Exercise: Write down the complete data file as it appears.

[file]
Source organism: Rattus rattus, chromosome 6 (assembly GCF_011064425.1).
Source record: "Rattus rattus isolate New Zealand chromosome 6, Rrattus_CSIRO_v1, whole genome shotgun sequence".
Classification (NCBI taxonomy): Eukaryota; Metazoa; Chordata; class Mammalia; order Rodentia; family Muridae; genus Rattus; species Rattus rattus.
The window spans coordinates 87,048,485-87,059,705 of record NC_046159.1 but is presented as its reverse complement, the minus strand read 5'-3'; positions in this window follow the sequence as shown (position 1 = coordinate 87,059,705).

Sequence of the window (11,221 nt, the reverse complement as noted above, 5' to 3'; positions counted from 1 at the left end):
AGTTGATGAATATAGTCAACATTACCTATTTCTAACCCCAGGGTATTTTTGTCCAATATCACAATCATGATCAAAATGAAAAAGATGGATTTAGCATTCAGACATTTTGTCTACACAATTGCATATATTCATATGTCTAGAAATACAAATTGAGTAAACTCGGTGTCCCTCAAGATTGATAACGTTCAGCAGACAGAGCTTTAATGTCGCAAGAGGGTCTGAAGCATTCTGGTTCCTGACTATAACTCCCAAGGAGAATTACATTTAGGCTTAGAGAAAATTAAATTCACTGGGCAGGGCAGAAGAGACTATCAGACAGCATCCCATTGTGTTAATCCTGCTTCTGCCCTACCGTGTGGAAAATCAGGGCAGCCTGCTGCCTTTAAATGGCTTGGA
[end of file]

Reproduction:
Source organism: Rattus rattus, chromosome 6 (assembly GCF_011064425.1).
Source record: "Rattus rattus isolate New Zealand chromosome 6, Rrattus_CSIRO_v1, whole genome shotgun sequence".
Classification (NCBI taxonomy): Eukaryota; Metazoa; Chordata; class Mammalia; order Rodentia; family Muridae; genus Rattus; species Rattus rattus.
The window spans coordinates 87,048,485-87,059,705 of record NC_046159.1 but is presented as its reverse complement, the minus strand read 5'-3'; positions in this window follow the sequence as shown (position 1 = coordinate 87,059,705).

Sequence of the window (11,221 nt, the reverse complement as noted above, 5' to 3'; positions counted from 1 at the left end):
AGTTGATGAATATAGTCAACATTACCTATTTCTAACCCCAGGGTATTTTTGTCCAATATCACAATCATGATCAAAATGAAAAAGATGGATTTAGCATTCAGACATTTTGTCTACACAATTGCATATATTCATATGTCTAGAAATACAAATTGAGTAAACTCGGTGTCCCTCAAGATTGATAACGTTCAGCAGACAGAGCTTTAATGTCGCAAGAGGGTCTGAAGCATTCTGGTTCCTGACTATAACTCCCAAGGAGAATTACATTTAGGCTTAGAGAAAATTAAATTCACTGGGCAGGGCAGAAGAGACTATCAGACAGCATCCCATTGTGTTAATCCTGCTTCTGCCCTACCGTGTGGAAAATCAGGGCAGCCTGCTGCCTTTAAATGGCTTGGA